Chez Panisse Responds to Michelin Snub“Although Ms. Waters respects the traditions upon which the Michelin Guide bases its awards, she acknowledges that they aren’t the same traditions upon which Chez Panisse has built its reputation and success over the years.”
Japanese Grasp Universal Truth of Michelin’s UselessnessTokyo has had a taste of Michelin madness, we read in the Times yesterday, and didn’t like it much better than we did. (We wrote, at some length, of the banality and misjudgments which marred the famed restaurant guide last year.) We can’t speak to the accuracy of Michelin’s Tokyo picks, but we would have bet dollars to doughnuts that the Japanese could, and sure enough, the Times finds people to say as much: “Japanese food was created here, and only Japanese know it,” one chef is quoted as saying. “How can a bunch of foreigners show up and tell us what is good or bad?” Not to put too fine a point on it! The other interesting part is that Tokyo, which has six times as many restaurants as New York, is unhesitatingly pronounced by Michelin chief Jean-Luc Naret as the top restaurant city in the world. Which isn’t going to go over very well in Paris, or for that matter here. Something tells us Michelin should have stayed in France.
Michelin Gives Stars, but Tokyo Turns Up Nose [NYT]
Related: How to Eat in Tokyo, Michelin Capital of the World
Michelin: Gastronomic Bible Reads Like In-Flight Advertorial
Huckabee Skips Sushi; Super Bowl Snacks AboundFinally, the presidential candidates “respond” to the sushi crisis. Mike Huckabee’s stance? “Nowhere does the Bible mention sushi in the Garden of Eden.” [NYT]
If you’ve ever dreamed of being a Michelin Guide inspector, consider first that in a year “each inspector evaluates 240 restaurants, spends 130 nights in hotels, carries out 800 inspections, writes 1,100 reports and drives 18,000 miles.” [Guardian]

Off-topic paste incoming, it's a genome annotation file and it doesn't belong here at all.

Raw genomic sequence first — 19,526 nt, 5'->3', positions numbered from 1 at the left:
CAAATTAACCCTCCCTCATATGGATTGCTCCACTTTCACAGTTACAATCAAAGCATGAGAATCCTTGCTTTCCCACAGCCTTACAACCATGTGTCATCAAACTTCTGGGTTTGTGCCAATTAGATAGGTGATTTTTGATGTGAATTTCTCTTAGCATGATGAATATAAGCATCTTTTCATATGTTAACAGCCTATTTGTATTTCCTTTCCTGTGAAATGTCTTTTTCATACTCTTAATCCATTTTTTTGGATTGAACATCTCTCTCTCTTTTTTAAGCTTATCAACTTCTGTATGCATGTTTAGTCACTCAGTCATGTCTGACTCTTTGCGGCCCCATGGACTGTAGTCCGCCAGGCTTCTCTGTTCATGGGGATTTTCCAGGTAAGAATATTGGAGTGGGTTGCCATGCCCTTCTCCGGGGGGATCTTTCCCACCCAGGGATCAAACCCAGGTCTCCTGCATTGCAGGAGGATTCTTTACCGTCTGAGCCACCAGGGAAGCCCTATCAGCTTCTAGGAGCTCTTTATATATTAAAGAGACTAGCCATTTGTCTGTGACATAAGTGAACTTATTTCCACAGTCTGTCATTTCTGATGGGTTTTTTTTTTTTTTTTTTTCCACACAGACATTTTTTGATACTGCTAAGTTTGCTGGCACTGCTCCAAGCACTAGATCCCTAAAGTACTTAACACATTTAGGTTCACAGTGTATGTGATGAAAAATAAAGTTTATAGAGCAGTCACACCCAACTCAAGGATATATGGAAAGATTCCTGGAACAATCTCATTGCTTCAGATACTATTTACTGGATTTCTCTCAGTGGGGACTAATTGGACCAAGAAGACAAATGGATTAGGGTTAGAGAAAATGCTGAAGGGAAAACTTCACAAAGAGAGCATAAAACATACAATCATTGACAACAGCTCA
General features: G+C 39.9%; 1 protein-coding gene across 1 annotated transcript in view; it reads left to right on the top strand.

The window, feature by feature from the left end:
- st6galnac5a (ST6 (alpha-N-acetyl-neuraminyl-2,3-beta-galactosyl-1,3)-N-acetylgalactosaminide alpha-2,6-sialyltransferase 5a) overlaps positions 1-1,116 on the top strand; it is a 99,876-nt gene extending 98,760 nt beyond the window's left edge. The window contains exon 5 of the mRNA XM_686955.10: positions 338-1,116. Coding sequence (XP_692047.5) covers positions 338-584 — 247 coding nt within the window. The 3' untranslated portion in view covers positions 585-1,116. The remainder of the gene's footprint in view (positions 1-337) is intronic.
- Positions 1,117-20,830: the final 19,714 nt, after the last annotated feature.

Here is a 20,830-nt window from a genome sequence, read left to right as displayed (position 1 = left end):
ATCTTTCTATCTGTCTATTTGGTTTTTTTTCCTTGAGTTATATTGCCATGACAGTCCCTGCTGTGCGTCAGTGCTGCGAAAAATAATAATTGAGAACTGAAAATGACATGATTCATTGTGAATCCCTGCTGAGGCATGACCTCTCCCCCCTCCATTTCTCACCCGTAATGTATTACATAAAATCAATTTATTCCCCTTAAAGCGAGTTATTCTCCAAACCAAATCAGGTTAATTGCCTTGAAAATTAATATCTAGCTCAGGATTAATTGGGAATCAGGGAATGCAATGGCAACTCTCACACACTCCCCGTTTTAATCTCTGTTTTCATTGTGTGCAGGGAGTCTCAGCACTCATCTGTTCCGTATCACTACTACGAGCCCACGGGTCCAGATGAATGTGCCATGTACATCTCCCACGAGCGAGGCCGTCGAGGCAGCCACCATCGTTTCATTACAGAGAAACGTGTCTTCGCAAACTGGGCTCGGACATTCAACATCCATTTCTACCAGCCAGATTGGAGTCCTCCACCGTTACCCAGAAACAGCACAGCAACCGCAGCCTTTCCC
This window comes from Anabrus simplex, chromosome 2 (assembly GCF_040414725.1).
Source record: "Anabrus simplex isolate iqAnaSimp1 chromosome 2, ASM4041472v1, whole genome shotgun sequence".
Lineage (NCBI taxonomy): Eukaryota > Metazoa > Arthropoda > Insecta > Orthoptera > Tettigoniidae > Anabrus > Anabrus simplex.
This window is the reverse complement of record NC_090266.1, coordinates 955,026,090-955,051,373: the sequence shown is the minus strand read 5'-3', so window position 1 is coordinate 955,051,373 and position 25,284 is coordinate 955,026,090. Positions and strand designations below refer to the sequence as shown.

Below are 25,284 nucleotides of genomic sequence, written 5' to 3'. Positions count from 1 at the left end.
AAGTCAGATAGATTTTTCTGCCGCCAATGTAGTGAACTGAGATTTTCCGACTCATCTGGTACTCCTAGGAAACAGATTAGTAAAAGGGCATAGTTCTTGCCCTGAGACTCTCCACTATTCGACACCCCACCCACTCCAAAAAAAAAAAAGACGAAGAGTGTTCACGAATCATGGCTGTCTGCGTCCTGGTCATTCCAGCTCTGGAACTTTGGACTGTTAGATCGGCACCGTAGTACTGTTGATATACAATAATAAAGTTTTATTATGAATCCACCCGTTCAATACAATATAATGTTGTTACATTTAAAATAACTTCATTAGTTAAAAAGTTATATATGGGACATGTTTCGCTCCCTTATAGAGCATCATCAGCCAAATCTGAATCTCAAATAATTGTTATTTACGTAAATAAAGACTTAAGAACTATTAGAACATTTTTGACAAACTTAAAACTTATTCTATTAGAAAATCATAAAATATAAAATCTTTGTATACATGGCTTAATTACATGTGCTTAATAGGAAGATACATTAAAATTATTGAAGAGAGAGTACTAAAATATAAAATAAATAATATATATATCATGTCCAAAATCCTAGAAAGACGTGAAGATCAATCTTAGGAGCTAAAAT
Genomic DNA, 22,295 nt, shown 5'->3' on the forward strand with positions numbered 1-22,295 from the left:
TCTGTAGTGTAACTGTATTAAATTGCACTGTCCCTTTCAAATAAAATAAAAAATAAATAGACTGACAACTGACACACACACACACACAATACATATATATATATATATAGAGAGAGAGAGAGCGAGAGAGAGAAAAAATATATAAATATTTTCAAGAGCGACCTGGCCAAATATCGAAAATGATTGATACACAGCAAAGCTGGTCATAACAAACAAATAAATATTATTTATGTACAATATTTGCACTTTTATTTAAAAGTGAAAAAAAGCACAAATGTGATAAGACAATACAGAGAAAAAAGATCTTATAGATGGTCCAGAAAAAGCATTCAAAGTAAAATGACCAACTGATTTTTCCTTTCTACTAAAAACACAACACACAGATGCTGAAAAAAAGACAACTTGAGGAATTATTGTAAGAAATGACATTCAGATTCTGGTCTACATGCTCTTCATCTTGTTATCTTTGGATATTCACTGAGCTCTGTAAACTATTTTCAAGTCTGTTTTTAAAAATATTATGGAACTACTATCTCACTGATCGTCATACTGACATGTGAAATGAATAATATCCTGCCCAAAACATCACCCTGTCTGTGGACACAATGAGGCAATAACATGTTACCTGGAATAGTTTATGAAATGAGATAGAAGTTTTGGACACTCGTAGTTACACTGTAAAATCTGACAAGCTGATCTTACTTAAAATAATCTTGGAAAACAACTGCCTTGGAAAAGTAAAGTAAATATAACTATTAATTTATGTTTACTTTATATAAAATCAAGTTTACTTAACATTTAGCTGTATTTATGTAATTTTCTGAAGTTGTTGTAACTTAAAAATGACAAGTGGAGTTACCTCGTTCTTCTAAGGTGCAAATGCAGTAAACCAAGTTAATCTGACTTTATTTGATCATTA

The international conservation group Oceana has issued a report saying that it found mercury levels in tuna sushi throughout the United States to be just as high as in New York’s supply. [Diner’s Journal/NYT]
Gordo Blog Better Than the Real Thing; Water Trend More RidiculousA true innovator has started a mock Gordon Ramsay blog with such posts as “What? Emeril’s boobs aren’t nice enough?” But when will someone step in to fill in the gaps at Chodoblog? [News Groper via Serious Eats]
Related: Food Network, Emeril No Longer Feeling the Love
No holiday parties at Chumley’s this year; according to the owner Steve Shlopak, the space has no ceiling and no floor. [NYO]
Even after a top-chef shuffle and “showdown between Fiamma, L’Impero and Alto … all three places have come through recent turmoil, and the good news is that they’re better than they were before,” says Steve Cuozzo. [NYP]
How to Eat in Tokyo, Michelin Capital of the World
When it comes to New York restaurants, the Gobbler’s views on the addled Mandarins at the Michelin Guides are well known. But when news came, the other day, that the first-ever Michelin Guide to restaurants in Tokyo had awarded our distant sister city a mind-boggling total of 191 stars (compared to 65 in Paris and 54 in New York), the Gobbler had to admit that those crazy fools might be on to something. Not long ago, we spent a week rampaging through Tokyo in a kind of epicurean daze. The Gobbler still isn’t sure exactly what he consumed (fugu sperm sacks, possibly; grilled chicken uterus, definitely; a very nice chocolate éclair flavored with bamboo), but one thing’s for sure. It was all pretty damn good. Here are a few rules for eating yourself silly in that great restaurant mecca, Tokyo, Japan.